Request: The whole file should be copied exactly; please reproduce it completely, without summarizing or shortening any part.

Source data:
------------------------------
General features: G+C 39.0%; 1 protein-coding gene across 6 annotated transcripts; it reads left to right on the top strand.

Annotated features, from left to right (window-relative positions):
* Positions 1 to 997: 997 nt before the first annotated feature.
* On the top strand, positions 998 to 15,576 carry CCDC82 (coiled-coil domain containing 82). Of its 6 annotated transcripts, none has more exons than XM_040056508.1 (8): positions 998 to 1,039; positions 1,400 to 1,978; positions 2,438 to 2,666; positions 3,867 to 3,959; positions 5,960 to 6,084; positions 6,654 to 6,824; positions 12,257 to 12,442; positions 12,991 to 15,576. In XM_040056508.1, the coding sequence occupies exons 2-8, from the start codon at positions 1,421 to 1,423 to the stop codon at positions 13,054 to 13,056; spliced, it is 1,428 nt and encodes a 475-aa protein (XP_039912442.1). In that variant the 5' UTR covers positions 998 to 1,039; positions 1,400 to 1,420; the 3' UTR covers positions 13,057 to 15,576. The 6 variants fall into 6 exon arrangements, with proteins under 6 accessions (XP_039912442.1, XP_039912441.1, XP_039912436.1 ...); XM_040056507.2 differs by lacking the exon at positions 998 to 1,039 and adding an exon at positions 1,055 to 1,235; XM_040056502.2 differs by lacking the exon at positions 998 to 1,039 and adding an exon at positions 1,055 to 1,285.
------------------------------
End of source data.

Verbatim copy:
General features: G+C 39.0%; 1 protein-coding gene across 6 annotated transcripts; it reads left to right on the top strand.

Annotated features, from left to right (window-relative positions):
* Positions 1 to 997: 997 nt before the first annotated feature.
* On the top strand, positions 998 to 15,576 carry CCDC82 (coiled-coil domain containing 82). Of its 6 annotated transcripts, none has more exons than XM_040056508.1 (8): positions 998 to 1,039; positions 1,400 to 1,978; positions 2,438 to 2,666; positions 3,867 to 3,959; positions 5,960 to 6,084; positions 6,654 to 6,824; positions 12,257 to 12,442; positions 12,991 to 15,576. In XM_040056508.1, the coding sequence occupies exons 2-8, from the start codon at positions 1,421 to 1,423 to the stop codon at positions 13,054 to 13,056; spliced, it is 1,428 nt and encodes a 475-aa protein (XP_039912442.1). In that variant the 5' UTR covers positions 998 to 1,039; positions 1,400 to 1,420; the 3' UTR covers positions 13,057 to 15,576. The 6 variants fall into 6 exon arrangements, with proteins under 6 accessions (XP_039912442.1, XP_039912441.1, XP_039912436.1 ...); XM_040056507.2 differs by lacking the exon at positions 998 to 1,039 and adding an exon at positions 1,055 to 1,235; XM_040056502.2 differs by lacking the exon at positions 998 to 1,039 and adding an exon at positions 1,055 to 1,285.